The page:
subscribe to new posts

Category Archives: Leading Change

How To Sponsor Your Team To Produce Excellent Results

How To Sponsor Your Team To Produce Excellent Results

These are the sorts of things I’m hearing lately from clients:

  • “I get so frustrated when somebody says, ‘yeah, boss’ in response to a change in direction, and then turns around and continues doing what they’ve always done.”
  • “Sometimes I don’t know whether what I’m hearing from my boss is what she truly believes and wants, or whether she’s being a mouthpiece for another member of the leadership team. So, I’m not really sure what to do with what she tells me.”
  • “When I share information with my managers about a task that needs to be done, I know they go to their staff and say, ‘well, the boss wants us to do this.’ But I want them to own it!”

Three different organizations. Three different situations. And, at the heart of all of them, is the breakdown in execution that flows from the lack of effective sponsorship.

Here’s the idea of sponsorship: In order for any organizational action to be executed successfully over time, it needs somebody to say “here’s what I want,” and somebody to say “I’ll do that.” This includes everything from the writing of monthly reports to large scale organizational change. The sponsor is the person who says “here’s what I want.” The person (or, usually, people) who carry it out I’ll call doers. Without both sponsors and doers who are aligned around a shared goal, nothing happens.

Of course, it’s not that easy, right? There are all sorts of ways that this simple formula breaks down, especially in larger, more complex organizations. Here are some of them:

The person who is acting as the sponsor, trying to make something happen, doesn’t actually have the organizational power to authorize it. A classic example of this is when a leader asks HR to implement an initiative throughout the organization, but fails to sponsor it with line staff. HR ends up trying to make it happen, but doesn’t have the organizational power to do so. This is a failure of sponsorship, not of HR.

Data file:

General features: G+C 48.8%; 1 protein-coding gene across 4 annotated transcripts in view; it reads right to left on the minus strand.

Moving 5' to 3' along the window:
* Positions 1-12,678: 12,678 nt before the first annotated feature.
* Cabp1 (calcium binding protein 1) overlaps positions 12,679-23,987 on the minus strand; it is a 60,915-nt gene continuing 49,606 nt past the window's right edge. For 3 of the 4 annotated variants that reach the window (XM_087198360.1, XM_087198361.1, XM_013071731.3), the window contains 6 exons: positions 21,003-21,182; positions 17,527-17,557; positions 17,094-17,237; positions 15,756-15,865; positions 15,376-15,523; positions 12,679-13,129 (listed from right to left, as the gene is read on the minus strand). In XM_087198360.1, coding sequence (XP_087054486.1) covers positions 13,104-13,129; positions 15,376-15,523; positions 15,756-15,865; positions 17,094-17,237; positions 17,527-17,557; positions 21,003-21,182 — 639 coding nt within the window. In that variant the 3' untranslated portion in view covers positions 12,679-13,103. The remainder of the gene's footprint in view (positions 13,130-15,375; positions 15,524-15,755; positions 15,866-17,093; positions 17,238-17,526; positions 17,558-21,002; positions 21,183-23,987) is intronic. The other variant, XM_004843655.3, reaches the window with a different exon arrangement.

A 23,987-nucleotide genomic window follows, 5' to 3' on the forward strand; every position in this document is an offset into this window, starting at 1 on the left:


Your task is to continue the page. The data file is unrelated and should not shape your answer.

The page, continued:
The doer has concerns about what the sponsor wants, or knows she needs additional resources to be successful, but doesn’t say so. How often have you seen this happen in your organization? For doers to be 100% on board with the sponsor’s direction, they need to have and take the opportunity to raise concerns, negotiate for resources, and generally push back until they’re satisfied they’re getting what they need to deliver on their commitment. Otherwise, it’s inevitable that action will be slow or non-existent.

A large initiative is being implemented by a cross-functional team of doers, who report up to and receive mixed messages from multiple sponsors. In this case, where is the one leader who is above everybody involved? For the initiative to be successful, this person needs to step up to the plate and provide clear direction. In a case like this, that person would be the executive sponsor. All those in the middle between the executive sponsor and the doers would be what’s called sustaining sponsors.

So, what does it take to be an effective sponsor and get excellent results from your team of doers? To be an excellent sponsor, you must:

  • have the role and power within the organization to authorize what you want to have happen
  • provide a clear picture of the results you want